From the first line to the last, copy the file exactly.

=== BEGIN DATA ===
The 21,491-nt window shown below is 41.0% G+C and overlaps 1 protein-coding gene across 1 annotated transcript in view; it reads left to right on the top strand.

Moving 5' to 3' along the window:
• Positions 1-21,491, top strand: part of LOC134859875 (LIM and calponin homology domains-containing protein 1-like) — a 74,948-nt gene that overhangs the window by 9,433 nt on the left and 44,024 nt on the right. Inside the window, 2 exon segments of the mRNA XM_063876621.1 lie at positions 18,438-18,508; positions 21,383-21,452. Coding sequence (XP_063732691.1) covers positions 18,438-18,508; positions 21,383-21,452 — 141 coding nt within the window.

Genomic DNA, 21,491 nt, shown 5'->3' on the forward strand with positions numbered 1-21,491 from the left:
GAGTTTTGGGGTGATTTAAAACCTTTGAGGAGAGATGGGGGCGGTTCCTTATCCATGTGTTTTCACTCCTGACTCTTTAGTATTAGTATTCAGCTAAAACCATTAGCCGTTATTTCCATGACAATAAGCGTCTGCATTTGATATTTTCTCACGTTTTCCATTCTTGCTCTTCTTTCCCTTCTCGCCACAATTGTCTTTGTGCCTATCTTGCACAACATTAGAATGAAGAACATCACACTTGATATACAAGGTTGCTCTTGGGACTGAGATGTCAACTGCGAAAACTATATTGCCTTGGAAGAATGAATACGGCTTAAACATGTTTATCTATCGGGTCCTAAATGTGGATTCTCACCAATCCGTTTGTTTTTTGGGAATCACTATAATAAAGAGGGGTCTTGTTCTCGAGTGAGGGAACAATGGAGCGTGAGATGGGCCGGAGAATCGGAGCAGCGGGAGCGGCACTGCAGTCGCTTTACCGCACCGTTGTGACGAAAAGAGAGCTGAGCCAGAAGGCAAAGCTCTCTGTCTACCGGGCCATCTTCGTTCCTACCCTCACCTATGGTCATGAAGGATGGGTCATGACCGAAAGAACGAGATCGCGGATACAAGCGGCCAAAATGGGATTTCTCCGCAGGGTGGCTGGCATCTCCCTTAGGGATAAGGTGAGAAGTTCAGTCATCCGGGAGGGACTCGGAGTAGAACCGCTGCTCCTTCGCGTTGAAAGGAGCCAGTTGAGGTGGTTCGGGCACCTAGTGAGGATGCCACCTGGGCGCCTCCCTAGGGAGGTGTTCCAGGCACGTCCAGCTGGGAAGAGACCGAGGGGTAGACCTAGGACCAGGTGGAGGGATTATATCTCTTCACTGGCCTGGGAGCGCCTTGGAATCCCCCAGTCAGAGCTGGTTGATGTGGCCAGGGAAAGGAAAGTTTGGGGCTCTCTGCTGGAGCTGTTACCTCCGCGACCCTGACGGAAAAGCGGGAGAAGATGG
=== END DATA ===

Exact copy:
The 21,491-nt window shown below is 41.0% G+C and overlaps 1 protein-coding gene across 1 annotated transcript in view; it reads left to right on the top strand.

Moving 5' to 3' along the window:
• Positions 1-21,491, top strand: part of LOC134859875 (LIM and calponin homology domains-containing protein 1-like) — a 74,948-nt gene that overhangs the window by 9,433 nt on the left and 44,024 nt on the right. Inside the window, 2 exon segments of the mRNA XM_063876621.1 lie at positions 18,438-18,508; positions 21,383-21,452. Coding sequence (XP_063732691.1) covers positions 18,438-18,508; positions 21,383-21,452 — 141 coding nt within the window.

Genomic DNA, 21,491 nt, shown 5'->3' on the forward strand with positions numbered 1-21,491 from the left:
GAGTTTTGGGGTGATTTAAAACCTTTGAGGAGAGATGGGGGCGGTTCCTTATCCATGTGTTTTCACTCCTGACTCTTTAGTATTAGTATTCAGCTAAAACCATTAGCCGTTATTTCCATGACAATAAGCGTCTGCATTTGATATTTTCTCACGTTTTCCATTCTTGCTCTTCTTTCCCTTCTCGCCACAATTGTCTTTGTGCCTATCTTGCACAACATTAGAATGAAGAACATCACACTTGATATACAAGGTTGCTCTTGGGACTGAGATGTCAACTGCGAAAACTATATTGCCTTGGAAGAATGAATACGGCTTAAACATGTTTATCTATCGGGTCCTAAATGTGGATTCTCACCAATCCGTTTGTTTTTTGGGAATCACTATAATAAAGAGGGGTCTTGTTCTCGAGTGAGGGAACAATGGAGCGTGAGATGGGCCGGAGAATCGGAGCAGCGGGAGCGGCACTGCAGTCGCTTTACCGCACCGTTGTGACGAAAAGAGAGCTGAGCCAGAAGGCAAAGCTCTCTGTCTACCGGGCCATCTTCGTTCCTACCCTCACCTATGGTCATGAAGGATGGGTCATGACCGAAAGAACGAGATCGCGGATACAAGCGGCCAAAATGGGATTTCTCCGCAGGGTGGCTGGCATCTCCCTTAGGGATAAGGTGAGAAGTTCAGTCATCCGGGAGGGACTCGGAGTAGAACCGCTGCTCCTTCGCGTTGAAAGGAGCCAGTTGAGGTGGTTCGGGCACCTAGTGAGGATGCCACCTGGGCGCCTCCCTAGGGAGGTGTTCCAGGCACGTCCAGCTGGGAAGAGACCGAGGGGTAGACCTAGGACCAGGTGGAGGGATTATATCTCTTCACTGGCCTGGGAGCGCCTTGGAATCCCCCAGTCAGAGCTGGTTGATGTGGCCAGGGAAAGGAAAGTTTGGGGCTCTCTGCTGGAGCTGTTACCTCCGCGACCCTGACGGAAAAGCGGGAGAAGATGG